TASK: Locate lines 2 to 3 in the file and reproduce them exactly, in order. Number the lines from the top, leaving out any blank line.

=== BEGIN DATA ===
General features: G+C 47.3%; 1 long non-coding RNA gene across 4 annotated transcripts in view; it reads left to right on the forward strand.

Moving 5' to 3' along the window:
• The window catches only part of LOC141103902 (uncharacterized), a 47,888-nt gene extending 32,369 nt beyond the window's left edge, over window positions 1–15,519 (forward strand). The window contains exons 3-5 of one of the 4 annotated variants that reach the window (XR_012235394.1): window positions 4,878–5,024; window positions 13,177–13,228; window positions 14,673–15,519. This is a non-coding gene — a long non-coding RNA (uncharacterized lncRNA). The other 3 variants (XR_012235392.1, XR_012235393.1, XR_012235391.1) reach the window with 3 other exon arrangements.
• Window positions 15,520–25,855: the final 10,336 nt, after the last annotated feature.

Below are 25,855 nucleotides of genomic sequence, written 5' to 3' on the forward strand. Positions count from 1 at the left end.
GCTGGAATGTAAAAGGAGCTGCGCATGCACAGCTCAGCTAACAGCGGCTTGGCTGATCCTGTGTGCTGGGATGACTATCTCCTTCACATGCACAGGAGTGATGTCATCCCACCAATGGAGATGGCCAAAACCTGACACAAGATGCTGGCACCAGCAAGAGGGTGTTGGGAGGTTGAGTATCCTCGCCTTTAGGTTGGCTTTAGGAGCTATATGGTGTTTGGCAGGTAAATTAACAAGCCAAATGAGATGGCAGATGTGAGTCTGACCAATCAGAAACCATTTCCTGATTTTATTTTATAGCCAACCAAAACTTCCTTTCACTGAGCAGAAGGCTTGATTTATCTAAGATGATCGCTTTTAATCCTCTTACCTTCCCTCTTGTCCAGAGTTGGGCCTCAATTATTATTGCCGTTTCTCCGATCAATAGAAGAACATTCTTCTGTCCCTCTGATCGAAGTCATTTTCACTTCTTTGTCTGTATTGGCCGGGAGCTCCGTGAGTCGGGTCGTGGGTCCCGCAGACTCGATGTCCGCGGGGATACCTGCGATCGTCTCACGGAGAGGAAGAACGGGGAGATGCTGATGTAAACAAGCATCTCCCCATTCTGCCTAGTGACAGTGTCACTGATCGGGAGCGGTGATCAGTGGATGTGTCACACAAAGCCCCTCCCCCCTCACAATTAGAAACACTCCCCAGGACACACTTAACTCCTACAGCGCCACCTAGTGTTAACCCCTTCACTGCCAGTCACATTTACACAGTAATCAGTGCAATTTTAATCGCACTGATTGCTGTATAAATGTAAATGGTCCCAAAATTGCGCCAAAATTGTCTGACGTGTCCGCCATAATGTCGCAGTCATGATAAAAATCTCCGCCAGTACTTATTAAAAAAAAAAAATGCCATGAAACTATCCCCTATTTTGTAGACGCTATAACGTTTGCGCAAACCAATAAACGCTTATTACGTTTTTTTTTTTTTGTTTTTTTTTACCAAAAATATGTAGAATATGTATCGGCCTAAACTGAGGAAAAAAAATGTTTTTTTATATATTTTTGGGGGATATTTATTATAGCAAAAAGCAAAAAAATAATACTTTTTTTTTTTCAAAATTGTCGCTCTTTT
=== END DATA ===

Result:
Moving 5' to 3' along the window:
• The window catches only part of LOC141103902 (uncharacterized), a 47,888-nt gene extending 32,369 nt beyond the window's left edge, over window positions 1–15,519 (forward strand). The window contains exons 3-5 of one of the 4 annotated variants that reach the window (XR_012235394.1): window positions 4,878–5,024; window positions 13,177–13,228; window positions 14,673–15,519. This is a non-coding gene — a long non-coding RNA (uncharacterized lncRNA). The other 3 variants (XR_012235392.1, XR_012235393.1, XR_012235391.1) reach the window with 3 other exon arrangements.